Labels: ,

Sunday, September 12, 2010

Long Branch NJ

Valentino Markets

Labels: ,

Saturday, September 11, 2010


Today's superb late summer weather is eerily like it was then. The poem I posted, disturbing & unlike any other I've written, is one of thousands displayed  at another website, & was all I had to say in poetry about the day, &  I gave  the words to Martin, my birthday saint,  patron of soldiers, beggars, & winemakers. Martinus is derived from Mars, god of war. Martin was a young Roman soldier who decided he didn't want to fight, yet offered to stand unarmed between opposing armies. That is not my favorite Martin story. I love that he gave half his cloak to a beggar. No reason either of them had to freeze. He had twice as much cloak as was absolutely necessary. I read recently, a poll or study,  that poor people are more charitable than affluent people, in proportion & in spirit.As impressed as I am by Bill & Melinda Gates, well, they ain't feeling much of a pinch. They don't need to pull their half-a-cloak tighter to keep out the cold wind.

This  year is the angriest 9/11 anniversary we've yet had. I'm one of those odd folk who didn't want to rebuild on Ground Zero, despite it being some of the most valuable real estate in the world. I wanted a sunken park, a place where, on nice summer evenings, an orchestra could perform works like Vaughan Williams' "Fantasia on a Theme by Thomas Tallis." Let the open sky be the memorial. No "Freedom Tower" (now it's just One World Trade Center). It's an office building disguised as a giant nonsectarian steeple.   Our preferences  were dismissed early on as impractical. Thank heavens the USS Arizona didn't sink where it would blight the view &  property values  at Waikiki. & the Battle of Antietam/Sharpsburg was fought where Washington  D.C. suburbs wouldn't gobble up the cornfields..

President Bush couldn't resist the bullhorn the day he went into the pit, 9/14. We've been shouting over the place ever since.

The craziness about Park51, as if a temple to Donald Trump - he offered to buy the property at cost plus 20% - would be preferable.  Might be more honestly American: Trump51.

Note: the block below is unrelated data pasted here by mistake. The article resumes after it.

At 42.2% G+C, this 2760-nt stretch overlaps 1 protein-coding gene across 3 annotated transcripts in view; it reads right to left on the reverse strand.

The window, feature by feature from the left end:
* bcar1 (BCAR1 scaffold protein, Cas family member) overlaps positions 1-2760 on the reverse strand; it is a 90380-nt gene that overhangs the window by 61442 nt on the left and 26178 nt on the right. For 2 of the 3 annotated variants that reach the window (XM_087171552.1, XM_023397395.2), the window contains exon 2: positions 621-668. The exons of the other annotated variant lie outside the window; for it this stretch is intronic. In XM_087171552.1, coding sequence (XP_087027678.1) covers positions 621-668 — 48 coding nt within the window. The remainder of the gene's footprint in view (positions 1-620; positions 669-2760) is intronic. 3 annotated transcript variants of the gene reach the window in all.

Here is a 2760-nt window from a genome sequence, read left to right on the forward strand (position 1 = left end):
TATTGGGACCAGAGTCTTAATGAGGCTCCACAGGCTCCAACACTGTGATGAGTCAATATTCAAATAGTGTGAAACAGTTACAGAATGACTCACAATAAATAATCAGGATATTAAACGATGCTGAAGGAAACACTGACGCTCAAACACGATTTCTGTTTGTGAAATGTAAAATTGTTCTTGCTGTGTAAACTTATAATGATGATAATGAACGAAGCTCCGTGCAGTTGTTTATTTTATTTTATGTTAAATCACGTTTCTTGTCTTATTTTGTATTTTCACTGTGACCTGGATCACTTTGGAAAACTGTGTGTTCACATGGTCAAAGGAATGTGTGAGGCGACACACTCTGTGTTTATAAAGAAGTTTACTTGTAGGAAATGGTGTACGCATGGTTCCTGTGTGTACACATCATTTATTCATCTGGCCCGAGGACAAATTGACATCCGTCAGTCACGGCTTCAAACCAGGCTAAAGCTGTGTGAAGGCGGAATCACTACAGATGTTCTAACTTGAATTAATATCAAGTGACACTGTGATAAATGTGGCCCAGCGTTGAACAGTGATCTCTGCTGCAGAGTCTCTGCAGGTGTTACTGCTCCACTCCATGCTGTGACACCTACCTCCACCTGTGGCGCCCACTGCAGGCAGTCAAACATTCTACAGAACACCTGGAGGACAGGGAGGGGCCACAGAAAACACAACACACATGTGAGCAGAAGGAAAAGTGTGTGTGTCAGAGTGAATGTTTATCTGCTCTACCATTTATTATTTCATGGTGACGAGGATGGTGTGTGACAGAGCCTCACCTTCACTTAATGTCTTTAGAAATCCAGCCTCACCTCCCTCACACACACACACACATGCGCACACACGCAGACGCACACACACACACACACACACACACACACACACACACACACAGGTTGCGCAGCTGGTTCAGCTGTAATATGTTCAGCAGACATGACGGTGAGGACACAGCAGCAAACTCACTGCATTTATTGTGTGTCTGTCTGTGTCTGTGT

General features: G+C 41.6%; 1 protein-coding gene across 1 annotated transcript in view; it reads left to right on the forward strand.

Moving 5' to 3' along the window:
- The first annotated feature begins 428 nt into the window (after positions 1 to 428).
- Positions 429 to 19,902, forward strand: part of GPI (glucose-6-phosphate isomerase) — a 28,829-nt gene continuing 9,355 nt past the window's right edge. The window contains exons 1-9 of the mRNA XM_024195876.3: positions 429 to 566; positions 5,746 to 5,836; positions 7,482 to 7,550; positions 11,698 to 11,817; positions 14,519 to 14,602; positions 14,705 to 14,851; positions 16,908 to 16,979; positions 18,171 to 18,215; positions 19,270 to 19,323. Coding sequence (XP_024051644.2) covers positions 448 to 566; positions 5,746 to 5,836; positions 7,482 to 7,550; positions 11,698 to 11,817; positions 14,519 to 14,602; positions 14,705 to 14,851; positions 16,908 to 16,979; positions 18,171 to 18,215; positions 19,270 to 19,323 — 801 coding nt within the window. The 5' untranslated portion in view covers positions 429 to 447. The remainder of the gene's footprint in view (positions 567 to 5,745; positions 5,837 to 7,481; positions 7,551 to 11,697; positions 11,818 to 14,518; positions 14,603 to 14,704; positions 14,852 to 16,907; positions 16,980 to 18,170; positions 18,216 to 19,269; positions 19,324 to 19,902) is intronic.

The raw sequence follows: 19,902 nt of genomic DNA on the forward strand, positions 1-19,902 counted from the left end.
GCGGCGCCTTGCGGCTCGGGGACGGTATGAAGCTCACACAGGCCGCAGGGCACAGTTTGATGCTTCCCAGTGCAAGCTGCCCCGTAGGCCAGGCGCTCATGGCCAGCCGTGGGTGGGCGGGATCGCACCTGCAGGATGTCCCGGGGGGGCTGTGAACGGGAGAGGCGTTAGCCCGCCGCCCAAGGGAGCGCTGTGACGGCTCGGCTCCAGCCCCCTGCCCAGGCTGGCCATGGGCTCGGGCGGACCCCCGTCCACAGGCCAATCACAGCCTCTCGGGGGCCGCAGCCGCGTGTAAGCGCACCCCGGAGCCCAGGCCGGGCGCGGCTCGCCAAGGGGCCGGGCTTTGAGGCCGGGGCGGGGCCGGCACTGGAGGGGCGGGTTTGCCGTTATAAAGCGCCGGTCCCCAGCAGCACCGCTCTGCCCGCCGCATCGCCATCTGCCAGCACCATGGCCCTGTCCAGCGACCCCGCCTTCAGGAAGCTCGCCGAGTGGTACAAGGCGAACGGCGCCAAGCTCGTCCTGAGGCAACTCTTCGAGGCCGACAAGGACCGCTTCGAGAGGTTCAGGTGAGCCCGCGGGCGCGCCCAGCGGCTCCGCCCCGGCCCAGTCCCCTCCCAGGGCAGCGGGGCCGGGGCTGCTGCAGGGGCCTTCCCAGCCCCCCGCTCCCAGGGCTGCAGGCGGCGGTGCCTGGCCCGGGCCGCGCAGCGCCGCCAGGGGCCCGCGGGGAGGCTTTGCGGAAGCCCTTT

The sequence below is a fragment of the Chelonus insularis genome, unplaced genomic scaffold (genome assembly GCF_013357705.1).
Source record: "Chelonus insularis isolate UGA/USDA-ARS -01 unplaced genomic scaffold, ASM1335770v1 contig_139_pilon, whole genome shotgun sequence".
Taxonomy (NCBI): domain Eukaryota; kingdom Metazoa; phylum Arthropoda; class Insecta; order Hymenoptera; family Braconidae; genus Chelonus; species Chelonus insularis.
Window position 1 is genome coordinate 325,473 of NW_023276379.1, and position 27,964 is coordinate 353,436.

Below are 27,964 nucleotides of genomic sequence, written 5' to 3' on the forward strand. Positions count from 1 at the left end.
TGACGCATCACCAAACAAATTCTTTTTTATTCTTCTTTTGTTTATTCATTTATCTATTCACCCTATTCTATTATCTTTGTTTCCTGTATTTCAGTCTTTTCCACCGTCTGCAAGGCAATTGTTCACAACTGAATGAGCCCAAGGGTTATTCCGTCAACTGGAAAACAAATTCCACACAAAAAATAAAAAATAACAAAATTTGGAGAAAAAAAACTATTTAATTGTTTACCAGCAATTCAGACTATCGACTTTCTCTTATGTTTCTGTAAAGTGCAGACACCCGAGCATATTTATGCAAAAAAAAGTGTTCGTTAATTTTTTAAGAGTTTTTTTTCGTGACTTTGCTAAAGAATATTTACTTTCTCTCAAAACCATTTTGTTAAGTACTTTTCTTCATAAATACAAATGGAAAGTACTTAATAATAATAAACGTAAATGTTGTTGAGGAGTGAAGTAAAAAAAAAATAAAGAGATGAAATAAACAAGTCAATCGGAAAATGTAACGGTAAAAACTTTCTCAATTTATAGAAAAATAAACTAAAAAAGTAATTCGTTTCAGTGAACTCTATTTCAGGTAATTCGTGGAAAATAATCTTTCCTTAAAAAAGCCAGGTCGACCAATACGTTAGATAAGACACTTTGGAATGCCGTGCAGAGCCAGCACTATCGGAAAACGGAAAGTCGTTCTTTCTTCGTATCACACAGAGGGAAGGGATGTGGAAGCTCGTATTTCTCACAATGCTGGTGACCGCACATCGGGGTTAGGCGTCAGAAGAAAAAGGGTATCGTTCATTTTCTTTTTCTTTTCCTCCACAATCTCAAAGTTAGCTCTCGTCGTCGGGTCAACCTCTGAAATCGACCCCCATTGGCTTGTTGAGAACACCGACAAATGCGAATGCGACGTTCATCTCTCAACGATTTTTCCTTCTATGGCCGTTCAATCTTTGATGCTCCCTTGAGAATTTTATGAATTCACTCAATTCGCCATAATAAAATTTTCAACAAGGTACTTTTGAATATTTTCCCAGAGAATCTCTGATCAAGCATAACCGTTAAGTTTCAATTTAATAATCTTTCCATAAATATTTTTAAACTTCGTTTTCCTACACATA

Perhaps the loony pastor in Gainesville did us a service. He isn't disconnected from us. He's just a lousy minister who allowed the anger & frustration to carry him to one of the predictable destinations. He became "demonic," possessed by a terrible spirit. Nine  years on, all the blood spilled in Iraq & Afghanistan, & they still hate us. Bombing plots are broken up by police, security agencies, or accidentally -  smoke coming out of  a guy's shoe. It's troubling to think that our armed forces aren't responsible for keeping suicide bombers out of New York subways, but that seems to be how it is. It's also at the center of the Park51 furor. Park51 quickly went beyond the feelings of 9/11 families.  Fact is, several types of fundamentalist Islam grow & inspire  terrorists.  But major religions don't neatly compartmentalize themselves; they are  blurry prisms  of  belief & doctrine.

Our Constitution doesn't prohibit fundamentalist religion.  We already have too much of it. Investigating religious beliefs, putting spies in our religious institutions, isn't something we like doing.  It creates conflicts  for us. Our distaste for interference is how the American Roman Catholic hierarchy  covered up its knowledge of  massive  priestly child abuse for decades. The best way to conduct religion in America is with  all possible  doctrinal,  institutional, & financial  transparency.  I don't know the secret rites of Latter Day Saints & I don't care, because I'm certain they aren't preaching the violent overthrow of the United States government.  Mormons had to change their polygamist doctrine to fully root & grow in America - we forced the issue, at gunpoint. Change or we'll take away Utah. 

American Muslims have a harder road to travel than American Jews, Catholics, & even  Hindus.  But the road leads in the same direction: They have to  become Americans. Initially, it's a one way street, &  it isn't fair that  Americans of other (or no) faiths want reassurances,  but that's the situation, folks.  It's always been the situation. John F. Kennedy had to explain his Catholicism.  Now we act ashamed that he did it, but  it was   politically necessary in 1960. It helped. If the mullah at a  mosque is teaching ideas & attitudes he doesn't want spoken outside the mosque, it's not going to work out here.  Find another mullah.   Sharia will not influence American law. Wherever it violates Constitutional rights, any attempt to force it  upon an unwilling resident  of the United States will be challenged, punished, & suppressed. You can disown, shun, excommunicate, but you cannot forcibly compel obedience to religious law & doctrine, There's some gray area concerning minors, but none with adults.  Conservatives are correct when they say that if any  American Muslims can't accept these conditions, they're  in the wrong nation. & Muslims should not  make the error  of assuming  Americans  who strongly defend religious freedom are in any way endorsing specific beliefs & practices. I don't like fundamentalist & patriarchal religion.

Martin of Tours, as the Burning Towers Fall

When I turn again, witnessing the horror,
When I turn again, sharing the grief,
When I turn again, bearing the suffering,
When I turn again, my thorny crown blooming roses,
I turn away from retribution.

Demonic Powers! I embrace you until death!